From: Alberto Ganesh Barbati (AlbertoBarbati_at_[hidden])
Date: 2008-02-06 18:17:49
JoaquÃn MÂª LÃ³pez MuÃ±oz ha scritto:
> Alberto Ganesh Barbati ha escrito:
>> 1) we have two types: key_type for keys and value_type for values. The
>> two types can be coincident (as in your non-keyed proposal) or be
>> different (keyed case)
>> 2) the constructor of flyweight semantically takes keys, not values
> OK so far.
>> 3) keys (not values) are fed as-is to the factory insert() method:
>> here's the key point, it's up to the factory to determine whether the
>> key is already present and if it's not present to construct the
>> corresponding value. There's actually no need for a find() method.
> find() would still be useful in combination with rw locks.
If factories are kept "dumb" as they are, yes, it might be useful. See
below for another possible approach.
>> The flyweight template need not know how to compare keys with values,
>> actually it does not even need to know that it is happening.
> How do I know if value_type is convertible to key_type? I need asistance
> from the user.
The user might be allowed to provide that as an additional extension
point. However, calling the value_type constructor with the key_type as
parameter is a reasonable default behaviour.
>> Let me say it again with different words: the flyweight/factory
>> interface has only one method, namely insert() as in the current design.
>> A possible map-base factory might implement the factory::insert() method
>> as a double call map::find() and map::insert(), this would just be an
>> implementation detail of the factory, the flyweight machinery needs not
>> be aware of that.
>> 4) the insert() method returns a handle
>> 5) the factory provides a way to extract values from handles
>> The rest of the design would more or less stays exactly the same.
> Well, this is a valid approach, but I'd rather factories remained dumber so
> that all this intelligence is implemented in the core, because of the following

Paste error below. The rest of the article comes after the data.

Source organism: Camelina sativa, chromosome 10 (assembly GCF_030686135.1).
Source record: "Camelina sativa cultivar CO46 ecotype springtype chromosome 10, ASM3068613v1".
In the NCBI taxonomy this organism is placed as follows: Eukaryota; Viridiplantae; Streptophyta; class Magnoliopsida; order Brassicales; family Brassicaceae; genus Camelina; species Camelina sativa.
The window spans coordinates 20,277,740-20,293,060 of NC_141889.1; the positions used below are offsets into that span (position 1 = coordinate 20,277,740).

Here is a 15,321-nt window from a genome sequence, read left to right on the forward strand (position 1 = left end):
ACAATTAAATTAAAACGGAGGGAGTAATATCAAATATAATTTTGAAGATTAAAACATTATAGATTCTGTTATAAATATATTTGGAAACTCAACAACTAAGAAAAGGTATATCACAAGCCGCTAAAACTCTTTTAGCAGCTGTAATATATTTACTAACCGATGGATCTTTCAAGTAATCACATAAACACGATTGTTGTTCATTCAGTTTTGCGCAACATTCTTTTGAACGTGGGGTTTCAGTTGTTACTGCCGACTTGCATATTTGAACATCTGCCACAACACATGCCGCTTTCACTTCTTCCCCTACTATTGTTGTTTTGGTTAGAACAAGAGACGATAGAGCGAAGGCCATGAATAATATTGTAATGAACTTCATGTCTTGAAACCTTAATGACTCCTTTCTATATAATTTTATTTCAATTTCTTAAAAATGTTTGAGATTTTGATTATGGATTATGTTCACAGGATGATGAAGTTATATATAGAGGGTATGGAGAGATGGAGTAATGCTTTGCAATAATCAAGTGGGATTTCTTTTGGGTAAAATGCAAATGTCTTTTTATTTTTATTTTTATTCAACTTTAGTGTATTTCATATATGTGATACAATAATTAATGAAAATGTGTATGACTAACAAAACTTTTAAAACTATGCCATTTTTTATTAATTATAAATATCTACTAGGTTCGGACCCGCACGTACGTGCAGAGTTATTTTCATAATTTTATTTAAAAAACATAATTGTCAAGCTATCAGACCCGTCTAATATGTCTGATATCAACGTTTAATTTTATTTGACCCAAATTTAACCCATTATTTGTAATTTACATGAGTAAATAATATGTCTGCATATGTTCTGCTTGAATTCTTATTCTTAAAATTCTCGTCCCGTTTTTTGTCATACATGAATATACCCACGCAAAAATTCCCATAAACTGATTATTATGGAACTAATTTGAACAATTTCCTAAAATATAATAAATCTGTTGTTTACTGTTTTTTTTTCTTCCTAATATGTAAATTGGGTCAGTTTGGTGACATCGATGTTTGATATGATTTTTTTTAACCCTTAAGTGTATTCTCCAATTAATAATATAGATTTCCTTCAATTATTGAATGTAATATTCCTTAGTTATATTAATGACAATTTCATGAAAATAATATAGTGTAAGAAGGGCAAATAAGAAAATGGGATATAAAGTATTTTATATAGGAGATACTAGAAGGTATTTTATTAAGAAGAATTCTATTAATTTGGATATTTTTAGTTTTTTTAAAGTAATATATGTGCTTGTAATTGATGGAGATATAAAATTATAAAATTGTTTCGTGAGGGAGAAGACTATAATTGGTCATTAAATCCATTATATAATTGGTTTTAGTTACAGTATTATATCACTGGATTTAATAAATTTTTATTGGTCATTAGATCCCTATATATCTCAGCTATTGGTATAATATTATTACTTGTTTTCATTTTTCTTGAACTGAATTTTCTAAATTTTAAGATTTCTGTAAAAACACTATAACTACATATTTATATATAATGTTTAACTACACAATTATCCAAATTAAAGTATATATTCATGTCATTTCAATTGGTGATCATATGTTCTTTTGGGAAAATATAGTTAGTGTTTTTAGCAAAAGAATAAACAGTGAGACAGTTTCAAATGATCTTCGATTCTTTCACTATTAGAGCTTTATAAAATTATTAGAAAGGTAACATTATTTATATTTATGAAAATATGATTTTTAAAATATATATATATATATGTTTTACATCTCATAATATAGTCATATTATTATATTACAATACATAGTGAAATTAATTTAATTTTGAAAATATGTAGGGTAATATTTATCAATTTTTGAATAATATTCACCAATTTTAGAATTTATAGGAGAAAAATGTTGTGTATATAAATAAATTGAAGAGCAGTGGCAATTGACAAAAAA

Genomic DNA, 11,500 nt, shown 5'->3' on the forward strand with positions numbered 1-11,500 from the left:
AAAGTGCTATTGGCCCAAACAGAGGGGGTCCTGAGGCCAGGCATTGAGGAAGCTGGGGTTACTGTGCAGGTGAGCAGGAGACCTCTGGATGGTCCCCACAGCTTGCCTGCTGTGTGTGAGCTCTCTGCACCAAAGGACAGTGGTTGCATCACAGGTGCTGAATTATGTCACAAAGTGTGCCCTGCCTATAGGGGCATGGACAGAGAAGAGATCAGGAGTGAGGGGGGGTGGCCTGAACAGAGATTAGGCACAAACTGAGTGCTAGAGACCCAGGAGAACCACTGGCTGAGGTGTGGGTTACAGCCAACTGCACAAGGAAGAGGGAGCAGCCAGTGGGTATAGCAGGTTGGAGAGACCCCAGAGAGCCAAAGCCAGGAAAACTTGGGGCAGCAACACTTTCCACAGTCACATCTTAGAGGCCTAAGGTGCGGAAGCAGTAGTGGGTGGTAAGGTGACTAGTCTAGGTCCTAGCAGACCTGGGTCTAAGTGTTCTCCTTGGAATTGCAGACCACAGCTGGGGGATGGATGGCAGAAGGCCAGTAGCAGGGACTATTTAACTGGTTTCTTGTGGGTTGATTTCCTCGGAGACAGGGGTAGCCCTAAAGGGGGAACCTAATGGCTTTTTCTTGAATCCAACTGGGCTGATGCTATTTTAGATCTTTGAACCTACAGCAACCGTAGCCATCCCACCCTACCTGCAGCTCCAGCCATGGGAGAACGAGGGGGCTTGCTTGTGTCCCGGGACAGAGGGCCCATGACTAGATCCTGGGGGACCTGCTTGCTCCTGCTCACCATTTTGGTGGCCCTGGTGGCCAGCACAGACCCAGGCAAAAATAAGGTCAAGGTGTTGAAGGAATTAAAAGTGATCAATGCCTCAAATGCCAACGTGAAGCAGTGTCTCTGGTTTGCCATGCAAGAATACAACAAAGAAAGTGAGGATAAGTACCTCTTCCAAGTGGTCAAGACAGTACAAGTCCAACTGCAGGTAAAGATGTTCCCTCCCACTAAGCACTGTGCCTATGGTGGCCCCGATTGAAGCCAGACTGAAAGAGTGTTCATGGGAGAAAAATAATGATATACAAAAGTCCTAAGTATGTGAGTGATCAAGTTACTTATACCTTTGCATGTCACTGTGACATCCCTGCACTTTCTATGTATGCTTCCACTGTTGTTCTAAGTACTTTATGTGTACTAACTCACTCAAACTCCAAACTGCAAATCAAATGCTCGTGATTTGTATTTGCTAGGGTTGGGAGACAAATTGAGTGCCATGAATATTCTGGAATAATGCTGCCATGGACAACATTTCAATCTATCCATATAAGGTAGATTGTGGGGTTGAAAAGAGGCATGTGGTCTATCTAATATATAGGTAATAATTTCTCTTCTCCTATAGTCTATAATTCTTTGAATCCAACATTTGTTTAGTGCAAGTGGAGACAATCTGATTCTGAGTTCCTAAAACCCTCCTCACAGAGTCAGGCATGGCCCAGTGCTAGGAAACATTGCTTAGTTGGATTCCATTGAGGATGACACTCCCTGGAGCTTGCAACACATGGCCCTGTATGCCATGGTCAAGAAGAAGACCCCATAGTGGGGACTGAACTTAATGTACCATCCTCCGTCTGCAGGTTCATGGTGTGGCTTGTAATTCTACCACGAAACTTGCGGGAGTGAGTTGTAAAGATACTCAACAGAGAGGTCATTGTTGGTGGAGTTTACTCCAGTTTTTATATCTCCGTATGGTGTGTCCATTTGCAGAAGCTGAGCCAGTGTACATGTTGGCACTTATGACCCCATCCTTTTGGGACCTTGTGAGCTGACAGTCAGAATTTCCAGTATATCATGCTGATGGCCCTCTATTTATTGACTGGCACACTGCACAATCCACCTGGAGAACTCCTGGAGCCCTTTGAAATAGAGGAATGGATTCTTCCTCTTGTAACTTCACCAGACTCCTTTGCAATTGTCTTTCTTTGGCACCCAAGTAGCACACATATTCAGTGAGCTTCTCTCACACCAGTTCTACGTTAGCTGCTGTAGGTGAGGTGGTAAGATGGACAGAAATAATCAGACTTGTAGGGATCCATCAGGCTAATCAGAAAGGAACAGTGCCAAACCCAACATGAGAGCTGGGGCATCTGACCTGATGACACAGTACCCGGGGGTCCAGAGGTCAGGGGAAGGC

> reason (among others): STL associative containers (which are the natural
> components upon which to implement factories) are either set-like
> (key_type=value_type) or map-like (key_type is a fixed part of value_type,
> which does not coincide with user's provided T). To be able to accept both
> the keyed and non-keyed variants, the container would have to deal with a more
> general notion of key extraction. Boost.MultiIndex can do that, but I don't
> want to tie flyweight to that lib.
If you stick to that, you really should consider a name different from
factories, which indeed are nothing more than storage. Anyway, I get
your point. The design I have in mind is a bit different, though,
leaving more intelligence to the factory. Even in your design, std::set
can't be used directly, it's been wrapped in set_factory<>. So what's
wrong in having this added intelligence put inside the wrapper, rather
than into the core?
About the "third" case, you don't need to tie Boost.MultiIndex with the
core. The library would simply propose (among several others) one
factory implemented as a wrapper onto Boost.MultiIndex. Only user that
needs that feature would need to Boost.MultiIndex. This would be no
different than the current design, where hashed_factory depends on
Boost.MultiIndex and let's not forget that hashed_factory is the default
> On the other hand, I don't know how to solve the third case (T convertible
> to K) with dumb factories :-( Maybe this third case is not worth implementing,
> given that the external key variant shouldn't require that much extra storage
> (shared values ought to be comparatively few with respect to the number
> of flyweight objects pointing to them.)
> Maybe I can provide an external flyweight wrapping both behaviors
> flyweight<T,...> // classical flyweight
> flyweight<T,key<K>,...> keyed flyweight
> or something to that effect. I definitely have to think this carefully.
If I could rethink the design from scratch (and I know I can't as the
library has already been accepted) I would probably come up with
1) the core class flyweight with has only two parameters: the factory
and the holder policy
2) a bunch of different factories implementations. In particular there
should be at least three factories to cover the three basic cases: K==T,
K!=T non-intrusive and K!=T intrusive. These factories may be
parametrized with a user-provided container or a separate parametrizable
factory should be provided ad hoc. Most important, all library-provided
factories shall be parametrized by the locking and tracking policy
3) a bunch of holder, locking, tracking policy implementations
The choice to have locking and tracking parametrize the factories
instead of the core is that actually no locking nor tracking happens in
the core! Locking happens only in the execution of insert() and erase(),
which would be moved in the factory, and tracking can be obtained as a
RAII wrapper provided by the factory (I admit that I didn't thought
about tracking deeply enough to pretend that this is actually possible,
but I'm sure about locking).
Just my opinion,
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